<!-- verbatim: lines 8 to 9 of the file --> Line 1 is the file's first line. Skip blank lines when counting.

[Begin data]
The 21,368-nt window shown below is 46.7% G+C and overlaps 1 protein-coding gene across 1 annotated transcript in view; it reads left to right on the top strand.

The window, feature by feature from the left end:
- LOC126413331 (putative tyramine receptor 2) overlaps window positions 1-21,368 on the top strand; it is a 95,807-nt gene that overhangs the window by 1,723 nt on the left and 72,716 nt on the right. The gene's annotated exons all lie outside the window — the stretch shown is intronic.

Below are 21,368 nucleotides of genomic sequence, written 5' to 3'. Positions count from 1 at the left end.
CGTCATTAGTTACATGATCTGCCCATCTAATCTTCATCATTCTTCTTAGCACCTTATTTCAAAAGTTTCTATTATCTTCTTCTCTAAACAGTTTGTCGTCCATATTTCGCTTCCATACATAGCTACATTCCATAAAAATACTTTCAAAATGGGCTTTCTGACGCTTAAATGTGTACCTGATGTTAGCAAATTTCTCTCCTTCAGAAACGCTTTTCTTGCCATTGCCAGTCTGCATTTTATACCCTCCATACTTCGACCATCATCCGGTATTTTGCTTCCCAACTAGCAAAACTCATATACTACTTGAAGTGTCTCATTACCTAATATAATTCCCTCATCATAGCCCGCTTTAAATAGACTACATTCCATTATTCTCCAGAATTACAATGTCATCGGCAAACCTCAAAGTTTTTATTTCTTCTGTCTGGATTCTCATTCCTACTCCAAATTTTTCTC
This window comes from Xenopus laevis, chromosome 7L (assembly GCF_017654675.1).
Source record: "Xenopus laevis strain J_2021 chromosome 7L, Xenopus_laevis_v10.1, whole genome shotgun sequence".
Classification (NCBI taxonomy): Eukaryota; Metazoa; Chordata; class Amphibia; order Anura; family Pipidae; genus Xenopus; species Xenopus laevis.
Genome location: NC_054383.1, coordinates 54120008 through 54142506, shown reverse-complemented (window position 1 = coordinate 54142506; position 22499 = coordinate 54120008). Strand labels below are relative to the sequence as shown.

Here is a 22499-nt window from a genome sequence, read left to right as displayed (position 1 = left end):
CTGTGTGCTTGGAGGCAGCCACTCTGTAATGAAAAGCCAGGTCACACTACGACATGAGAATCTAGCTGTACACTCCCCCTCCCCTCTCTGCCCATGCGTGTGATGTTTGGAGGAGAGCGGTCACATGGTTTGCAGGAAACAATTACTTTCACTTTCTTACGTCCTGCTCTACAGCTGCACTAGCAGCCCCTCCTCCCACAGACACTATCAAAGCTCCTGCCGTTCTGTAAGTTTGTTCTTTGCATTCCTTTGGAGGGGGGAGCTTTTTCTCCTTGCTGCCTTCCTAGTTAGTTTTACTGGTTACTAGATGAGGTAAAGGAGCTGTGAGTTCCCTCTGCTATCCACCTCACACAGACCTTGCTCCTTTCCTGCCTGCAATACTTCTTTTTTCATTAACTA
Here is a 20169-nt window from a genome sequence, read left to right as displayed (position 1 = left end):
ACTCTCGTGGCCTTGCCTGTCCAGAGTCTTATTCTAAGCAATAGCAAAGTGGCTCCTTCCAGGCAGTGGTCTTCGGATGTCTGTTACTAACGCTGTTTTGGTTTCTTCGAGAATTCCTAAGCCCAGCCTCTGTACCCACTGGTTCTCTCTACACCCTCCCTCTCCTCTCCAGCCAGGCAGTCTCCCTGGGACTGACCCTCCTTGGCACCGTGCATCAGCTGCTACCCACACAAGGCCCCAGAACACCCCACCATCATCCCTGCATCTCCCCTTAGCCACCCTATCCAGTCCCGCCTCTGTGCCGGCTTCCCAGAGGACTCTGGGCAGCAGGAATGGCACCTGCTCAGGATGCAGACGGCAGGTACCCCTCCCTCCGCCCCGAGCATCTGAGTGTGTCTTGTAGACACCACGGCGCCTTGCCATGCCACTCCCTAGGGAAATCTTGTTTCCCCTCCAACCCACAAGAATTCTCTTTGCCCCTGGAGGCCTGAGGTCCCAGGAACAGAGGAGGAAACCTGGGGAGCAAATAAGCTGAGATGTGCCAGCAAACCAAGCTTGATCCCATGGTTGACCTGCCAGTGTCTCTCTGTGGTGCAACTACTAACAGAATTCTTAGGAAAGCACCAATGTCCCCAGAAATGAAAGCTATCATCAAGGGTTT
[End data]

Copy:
Classification (NCBI taxonomy): Eukaryota; Metazoa; Chordata; class Amphibia; order Anura; family Pipidae; genus Xenopus; species Xenopus laevis.
Genome location: NC_054383.1, coordinates 54120008 through 54142506, shown reverse-complemented (window position 1 = coordinate 54142506; position 22499 = coordinate 54120008). Strand labels below are relative to the sequence as shown.